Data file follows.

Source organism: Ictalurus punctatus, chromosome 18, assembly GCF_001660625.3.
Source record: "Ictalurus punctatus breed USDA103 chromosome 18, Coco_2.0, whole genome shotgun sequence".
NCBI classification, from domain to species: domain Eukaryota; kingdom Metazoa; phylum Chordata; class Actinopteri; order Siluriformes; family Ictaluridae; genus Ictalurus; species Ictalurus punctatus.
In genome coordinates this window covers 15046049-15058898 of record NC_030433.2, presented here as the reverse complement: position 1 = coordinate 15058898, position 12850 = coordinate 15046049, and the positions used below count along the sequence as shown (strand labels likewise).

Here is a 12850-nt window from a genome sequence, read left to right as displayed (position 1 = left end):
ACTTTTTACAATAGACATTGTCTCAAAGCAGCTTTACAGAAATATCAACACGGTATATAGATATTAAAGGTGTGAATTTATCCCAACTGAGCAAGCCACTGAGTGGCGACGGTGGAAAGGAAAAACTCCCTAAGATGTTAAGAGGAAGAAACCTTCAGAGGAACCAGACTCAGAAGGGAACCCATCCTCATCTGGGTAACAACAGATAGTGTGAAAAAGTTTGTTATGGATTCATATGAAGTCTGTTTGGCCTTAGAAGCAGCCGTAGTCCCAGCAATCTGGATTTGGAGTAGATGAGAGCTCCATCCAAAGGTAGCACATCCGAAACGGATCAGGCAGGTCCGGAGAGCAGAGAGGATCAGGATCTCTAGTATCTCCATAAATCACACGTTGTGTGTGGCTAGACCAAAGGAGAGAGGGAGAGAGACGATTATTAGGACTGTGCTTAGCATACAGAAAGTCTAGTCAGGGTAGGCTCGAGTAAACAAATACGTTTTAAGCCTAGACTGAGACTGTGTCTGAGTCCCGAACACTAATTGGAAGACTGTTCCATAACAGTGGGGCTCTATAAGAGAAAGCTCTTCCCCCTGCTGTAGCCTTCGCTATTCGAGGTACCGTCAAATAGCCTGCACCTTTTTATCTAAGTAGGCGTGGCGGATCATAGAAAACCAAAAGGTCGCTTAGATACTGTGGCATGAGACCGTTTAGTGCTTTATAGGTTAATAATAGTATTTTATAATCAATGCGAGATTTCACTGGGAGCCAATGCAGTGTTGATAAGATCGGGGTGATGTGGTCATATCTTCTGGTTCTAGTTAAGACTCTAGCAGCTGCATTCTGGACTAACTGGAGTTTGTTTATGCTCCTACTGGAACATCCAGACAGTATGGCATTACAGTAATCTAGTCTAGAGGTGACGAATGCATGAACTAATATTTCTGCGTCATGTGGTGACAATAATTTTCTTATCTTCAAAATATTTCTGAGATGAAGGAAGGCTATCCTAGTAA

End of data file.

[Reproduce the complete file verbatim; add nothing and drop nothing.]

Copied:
Source organism: Ictalurus punctatus, chromosome 18, assembly GCF_001660625.3.
Source record: "Ictalurus punctatus breed USDA103 chromosome 18, Coco_2.0, whole genome shotgun sequence".
NCBI classification, from domain to species: domain Eukaryota; kingdom Metazoa; phylum Chordata; class Actinopteri; order Siluriformes; family Ictaluridae; genus Ictalurus; species Ictalurus punctatus.
In genome coordinates this window covers 15046049-15058898 of record NC_030433.2, presented here as the reverse complement: position 1 = coordinate 15058898, position 12850 = coordinate 15046049, and the positions used below count along the sequence as shown (strand labels likewise).

Here is a 12850-nt window from a genome sequence, read left to right as displayed (position 1 = left end):
ACTTTTTACAATAGACATTGTCTCAAAGCAGCTTTACAGAAATATCAACACGGTATATAGATATTAAAGGTGTGAATTTATCCCAACTGAGCAAGCCACTGAGTGGCGACGGTGGAAAGGAAAAACTCCCTAAGATGTTAAGAGGAAGAAACCTTCAGAGGAACCAGACTCAGAAGGGAACCCATCCTCATCTGGGTAACAACAGATAGTGTGAAAAAGTTTGTTATGGATTCATATGAAGTCTGTTTGGCCTTAGAAGCAGCCGTAGTCCCAGCAATCTGGATTTGGAGTAGATGAGAGCTCCATCCAAAGGTAGCACATCCGAAACGGATCAGGCAGGTCCGGAGAGCAGAGAGGATCAGGATCTCTAGTATCTCCATAAATCACACGTTGTGTGTGGCTAGACCAAAGGAGAGAGGGAGAGAGACGATTATTAGGACTGTGCTTAGCATACAGAAAGTCTAGTCAGGGTAGGCTCGAGTAAACAAATACGTTTTAAGCCTAGACTGAGACTGTGTCTGAGTCCCGAACACTAATTGGAAGACTGTTCCATAACAGTGGGGCTCTATAAGAGAAAGCTCTTCCCCCTGCTGTAGCCTTCGCTATTCGAGGTACCGTCAAATAGCCTGCACCTTTTTATCTAAGTAGGCGTGGCGGATCATAGAAAACCAAAAGGTCGCTTAGATACTGTGGCATGAGACCGTTTAGTGCTTTATAGGTTAATAATAGTATTTTATAATCAATGCGAGATTTCACTGGGAGCCAATGCAGTGTTGATAAGATCGGGGTGATGTGGTCATATCTTCTGGTTCTAGTTAAGACTCTAGCAGCTGCATTCTGGACTAACTGGAGTTTGTTTATGCTCCTACTGGAACATCCAGACAGTATGGCATTACAGTAATCTAGTCTAGAGGTGACGAATGCATGAACTAATATTTCTGCGTCATGTGGTGACAATAATTTTCTTATCTTCAAAATATTTCTGAGATGAAGGAAGGCTATCCTAGTAA